February 8, 2018 | Written by: Nigel Guenole
Categorized: HR Analytics
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HR professionals frequently confront moral and ethical dilemmas. The ever-increasing abundance of data can contribute to such dilemmas, while advancing analytics capabilities are not providing the answers. While organizations are keen to leverage employee information for HR analytics in ways that yield the most benefit for the business, employees might prefer to keep their data private.
For example, potential employee health risks can now be detected through wearables and sleep monitors. Would you use that information to make a decision about an employee? What if the potential health risk could be dangerous for customers?
In an ideal world, the answers would be documented in corporate data usage policies or data privacy legislation, such as the forthcoming General Data Protection Regulation (GDPR) in Europe. Adherence to legislation must be an essential building block of all HR data policies. However, technology is advancing in directions that legislation might not anticipate, and in ways employees and organizations are currently unable to conceive. Therefore, a pressing question for HR practitioners is what to do in new situations that are not covered adequately by legislation.
How do you know if you’re crossing a line?
To find out what can organizations do to keep their decisions and actions in check, our research team at the IBM Smarter Workforce Institute surveyed more than 20,000 workers in 44 countries about their preferences regarding how data dilemmas are resolved in HR analytics. We clustered countries according to national preferences on how decisions regarding usage of workers’ data are made.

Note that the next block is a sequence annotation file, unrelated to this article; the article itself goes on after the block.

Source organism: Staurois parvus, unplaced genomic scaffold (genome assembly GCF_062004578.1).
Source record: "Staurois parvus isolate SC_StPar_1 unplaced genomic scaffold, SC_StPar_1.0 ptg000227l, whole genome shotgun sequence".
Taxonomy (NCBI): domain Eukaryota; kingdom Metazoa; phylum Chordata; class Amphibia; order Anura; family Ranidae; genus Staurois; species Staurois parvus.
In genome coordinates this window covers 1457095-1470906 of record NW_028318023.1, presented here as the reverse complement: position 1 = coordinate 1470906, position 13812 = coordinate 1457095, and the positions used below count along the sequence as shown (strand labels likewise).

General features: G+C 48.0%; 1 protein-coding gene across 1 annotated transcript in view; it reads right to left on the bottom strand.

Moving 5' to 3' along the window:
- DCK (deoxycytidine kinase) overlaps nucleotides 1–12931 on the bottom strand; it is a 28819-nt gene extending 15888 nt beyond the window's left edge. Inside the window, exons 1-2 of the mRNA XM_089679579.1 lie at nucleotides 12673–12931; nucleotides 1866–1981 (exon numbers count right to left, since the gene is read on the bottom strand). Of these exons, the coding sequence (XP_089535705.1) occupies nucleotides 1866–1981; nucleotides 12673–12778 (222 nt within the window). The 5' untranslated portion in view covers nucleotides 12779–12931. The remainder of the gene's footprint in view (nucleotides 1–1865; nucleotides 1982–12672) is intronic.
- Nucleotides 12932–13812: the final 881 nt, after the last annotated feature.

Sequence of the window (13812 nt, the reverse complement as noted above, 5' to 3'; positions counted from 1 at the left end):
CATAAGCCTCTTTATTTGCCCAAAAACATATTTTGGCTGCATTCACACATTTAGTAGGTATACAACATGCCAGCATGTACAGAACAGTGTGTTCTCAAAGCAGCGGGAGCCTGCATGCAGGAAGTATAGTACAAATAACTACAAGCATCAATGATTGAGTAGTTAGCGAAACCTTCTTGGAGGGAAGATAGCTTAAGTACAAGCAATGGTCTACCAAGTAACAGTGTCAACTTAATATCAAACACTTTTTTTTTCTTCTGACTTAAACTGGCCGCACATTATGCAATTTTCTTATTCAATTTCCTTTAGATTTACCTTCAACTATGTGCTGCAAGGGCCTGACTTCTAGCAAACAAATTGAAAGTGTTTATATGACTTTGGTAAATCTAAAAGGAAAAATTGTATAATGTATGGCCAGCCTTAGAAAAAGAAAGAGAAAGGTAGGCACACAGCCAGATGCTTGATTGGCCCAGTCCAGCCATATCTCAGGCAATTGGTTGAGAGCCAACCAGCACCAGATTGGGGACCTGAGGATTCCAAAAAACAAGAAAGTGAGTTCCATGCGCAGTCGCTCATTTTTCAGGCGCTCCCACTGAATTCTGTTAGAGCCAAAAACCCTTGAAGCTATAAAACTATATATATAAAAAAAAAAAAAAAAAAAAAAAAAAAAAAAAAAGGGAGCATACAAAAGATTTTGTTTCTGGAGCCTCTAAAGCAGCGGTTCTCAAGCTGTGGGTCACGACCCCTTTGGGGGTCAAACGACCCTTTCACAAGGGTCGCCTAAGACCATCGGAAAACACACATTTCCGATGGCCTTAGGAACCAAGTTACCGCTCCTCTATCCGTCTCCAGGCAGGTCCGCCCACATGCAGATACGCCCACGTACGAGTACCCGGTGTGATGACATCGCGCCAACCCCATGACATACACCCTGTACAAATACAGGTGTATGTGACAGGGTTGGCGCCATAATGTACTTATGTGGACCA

The results show that within the grey areas, where legal precedent does not exist, or data ownership is unclear, context and culture matter most. There are important differences between cultures that may impact employees’ receptiveness to having their personal data analyzed for workforce analytics. Even when examining countries in the same continent, we sometimes observed differing dominant ideologies.
Cultural preferences can guide your ethical policies
Through our research, we discovered most countries have dominant ethical ideologies. This means you can look to the regions where your business operates to gain a better understanding of how your employees might react to a policy change.
In democratic countries, legislation tends to follow social norms rather than precede them. With this in mind, we recommend that organizations develop HR analytics policies that consider the attitudes of their employees. However, we recognize that this can be challenging for multinational companies that operate in different countries where its workers have different attitudes towards privacy. It may also be hard for small to medium-sized enterprises that do not have the ability to survey their workers.
Explore our interactive research map to find out how employee attitudes and cultural preferences in various global regions could guide your data privacy policies.
We look forward to your comments and discussion on Twitter or in person at the upcoming HR at Think 2018 conference in March.